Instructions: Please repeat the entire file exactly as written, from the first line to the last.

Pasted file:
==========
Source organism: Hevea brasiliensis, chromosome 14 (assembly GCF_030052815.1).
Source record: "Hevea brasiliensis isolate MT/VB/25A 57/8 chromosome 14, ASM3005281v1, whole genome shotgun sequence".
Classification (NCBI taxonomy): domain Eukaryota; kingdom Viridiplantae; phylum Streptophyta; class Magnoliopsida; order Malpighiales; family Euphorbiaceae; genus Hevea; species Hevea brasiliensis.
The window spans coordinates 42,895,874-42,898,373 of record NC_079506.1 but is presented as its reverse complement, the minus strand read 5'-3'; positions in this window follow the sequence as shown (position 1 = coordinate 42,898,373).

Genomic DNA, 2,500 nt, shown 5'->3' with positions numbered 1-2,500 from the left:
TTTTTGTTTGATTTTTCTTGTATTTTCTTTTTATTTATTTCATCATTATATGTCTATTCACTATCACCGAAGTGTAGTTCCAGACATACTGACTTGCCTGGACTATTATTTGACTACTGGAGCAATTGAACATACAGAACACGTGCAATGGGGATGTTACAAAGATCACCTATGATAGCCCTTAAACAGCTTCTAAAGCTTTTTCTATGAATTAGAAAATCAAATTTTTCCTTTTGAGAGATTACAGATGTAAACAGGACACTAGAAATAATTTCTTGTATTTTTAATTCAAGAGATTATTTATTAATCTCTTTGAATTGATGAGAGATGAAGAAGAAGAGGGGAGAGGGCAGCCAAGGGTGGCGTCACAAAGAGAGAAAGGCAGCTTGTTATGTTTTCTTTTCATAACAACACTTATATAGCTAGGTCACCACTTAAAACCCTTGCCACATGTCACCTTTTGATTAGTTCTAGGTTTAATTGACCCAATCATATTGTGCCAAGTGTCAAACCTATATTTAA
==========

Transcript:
Source organism: Hevea brasiliensis, chromosome 14 (assembly GCF_030052815.1).
Source record: "Hevea brasiliensis isolate MT/VB/25A 57/8 chromosome 14, ASM3005281v1, whole genome shotgun sequence".
Classification (NCBI taxonomy): domain Eukaryota; kingdom Viridiplantae; phylum Streptophyta; class Magnoliopsida; order Malpighiales; family Euphorbiaceae; genus Hevea; species Hevea brasiliensis.
The window spans coordinates 42,895,874-42,898,373 of record NC_079506.1 but is presented as its reverse complement, the minus strand read 5'-3'; positions in this window follow the sequence as shown (position 1 = coordinate 42,898,373).

Genomic DNA, 2,500 nt, shown 5'->3' with positions numbered 1-2,500 from the left:
TTTTTGTTTGATTTTTCTTGTATTTTCTTTTTATTTATTTCATCATTATATGTCTATTCACTATCACCGAAGTGTAGTTCCAGACATACTGACTTGCCTGGACTATTATTTGACTACTGGAGCAATTGAACATACAGAACACGTGCAATGGGGATGTTACAAAGATCACCTATGATAGCCCTTAAACAGCTTCTAAAGCTTTTTCTATGAATTAGAAAATCAAATTTTTCCTTTTGAGAGATTACAGATGTAAACAGGACACTAGAAATAATTTCTTGTATTTTTAATTCAAGAGATTATTTATTAATCTCTTTGAATTGATGAGAGATGAAGAAGAAGAGGGGAGAGGGCAGCCAAGGGTGGCGTCACAAAGAGAGAAAGGCAGCTTGTTATGTTTTCTTTTCATAACAACACTTATATAGCTAGGTCACCACTTAAAACCCTTGCCACATGTCACCTTTTGATTAGTTCTAGGTTTAATTGACCCAATCATATTGTGCCAAGTGTCAAACCTATATTTAA